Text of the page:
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AgDay Daily Recap -November 28, 2012

November 28, 2012
 
 

TODAY ON AGDAY
NOVEMBER 28, 2012

FARM INCOME:

Good morning I’m Tyne Morgan, in for Clinton Griffiths. It really comes as no surprise, but economists at USDA says the drought is taking a big bite out of farm incomes. And that's our top story on AgDay. Ag Secretary Tom Vilsack says the farm safety net showed its merit and it should serve as a reminder that congress must "pass a comprehensive, multi-year food, farm and jobs bill that provides greater certainty for farmers and ranchers in the season ahead."

WHEAT PASTURE:

As the drought worsens across the country, so does the nation's winter wheat crop. Dry soils are causing poor emergence and the condition rating to continue to slide. All of this talk about dry weather in the western and southern plains brings a brutal reality back into many coffee shop talks across the country-- what if we have another dry year? Darren Frye of Water Street Solutions says if the moisture doesn't come, we could see the commodity markets rapidly climb higher.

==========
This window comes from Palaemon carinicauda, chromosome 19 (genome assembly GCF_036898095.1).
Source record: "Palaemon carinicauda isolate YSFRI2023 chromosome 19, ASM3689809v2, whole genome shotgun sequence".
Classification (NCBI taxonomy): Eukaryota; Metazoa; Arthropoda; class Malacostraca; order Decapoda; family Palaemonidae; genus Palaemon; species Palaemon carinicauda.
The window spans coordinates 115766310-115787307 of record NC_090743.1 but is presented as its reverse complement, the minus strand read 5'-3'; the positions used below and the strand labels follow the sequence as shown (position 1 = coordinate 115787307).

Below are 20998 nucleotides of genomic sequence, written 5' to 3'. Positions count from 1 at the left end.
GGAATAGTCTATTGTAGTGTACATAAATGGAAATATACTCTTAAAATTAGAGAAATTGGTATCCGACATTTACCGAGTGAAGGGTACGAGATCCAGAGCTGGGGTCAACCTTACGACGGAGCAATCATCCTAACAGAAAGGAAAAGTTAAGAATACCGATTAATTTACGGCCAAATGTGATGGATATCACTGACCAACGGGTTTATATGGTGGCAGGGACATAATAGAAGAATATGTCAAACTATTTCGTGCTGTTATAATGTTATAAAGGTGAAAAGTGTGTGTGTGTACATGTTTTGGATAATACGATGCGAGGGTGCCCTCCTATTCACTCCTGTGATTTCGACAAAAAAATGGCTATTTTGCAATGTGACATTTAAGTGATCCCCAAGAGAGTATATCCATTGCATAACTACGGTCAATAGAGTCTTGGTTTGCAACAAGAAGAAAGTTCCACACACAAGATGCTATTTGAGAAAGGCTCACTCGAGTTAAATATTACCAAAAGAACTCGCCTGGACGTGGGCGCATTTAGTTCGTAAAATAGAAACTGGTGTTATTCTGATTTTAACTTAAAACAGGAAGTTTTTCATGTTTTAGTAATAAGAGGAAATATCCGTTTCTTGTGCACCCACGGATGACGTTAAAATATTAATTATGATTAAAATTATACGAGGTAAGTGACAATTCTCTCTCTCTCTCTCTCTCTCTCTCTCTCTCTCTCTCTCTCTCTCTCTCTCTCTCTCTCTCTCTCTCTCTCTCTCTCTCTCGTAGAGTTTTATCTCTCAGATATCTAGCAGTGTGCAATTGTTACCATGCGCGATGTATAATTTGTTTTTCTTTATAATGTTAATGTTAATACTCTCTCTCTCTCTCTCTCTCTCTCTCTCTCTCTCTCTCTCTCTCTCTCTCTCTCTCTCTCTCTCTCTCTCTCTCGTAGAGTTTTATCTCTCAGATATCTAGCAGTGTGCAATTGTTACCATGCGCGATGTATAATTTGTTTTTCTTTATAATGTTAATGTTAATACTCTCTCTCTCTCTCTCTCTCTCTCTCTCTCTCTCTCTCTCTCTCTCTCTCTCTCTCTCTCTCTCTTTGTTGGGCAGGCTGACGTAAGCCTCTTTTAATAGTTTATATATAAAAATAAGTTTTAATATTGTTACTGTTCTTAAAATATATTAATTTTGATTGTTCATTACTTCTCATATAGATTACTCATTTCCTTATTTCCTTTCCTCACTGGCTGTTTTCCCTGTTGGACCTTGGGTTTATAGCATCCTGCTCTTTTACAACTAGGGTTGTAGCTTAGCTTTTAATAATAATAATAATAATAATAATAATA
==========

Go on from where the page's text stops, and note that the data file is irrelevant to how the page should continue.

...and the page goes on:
RIVER LEVELS:

Meanwhile, Illinois corn growers are sounding the alarm if something isn't done quickly to improve water levels on the drought-plagued Mississippi River. Specifically, they have concerns about the ability to get adequate fertilizer supplies to the Midwest. The Illinois Corn Growers Association told AgDay that fertilizer prices could climb as much as 50-dollars a ton. That’s because shippers would be forced to use more rail service and less barge shipping. The ICGA says more than half of the fertilizer used in the Midwest is delivered on the river.

CROP WATCH:

We continue to hear reports of the drought returning in some areas and getting worse in others parts of the country. Mike Hoffman has the details in this morning's cropwatch.

WETLANDS:

The fertilizers used to help farmers raise food don't always stay put. They can become a problem in the water supply. Decades of research at the University of Illinois is now narrowing in on some possible solutions to clean up the problem. In this report provided by the U of I, Todd Gleason says the research is showing plenty of positive results in wetlands.

CASE AND NEW HOLLAND:

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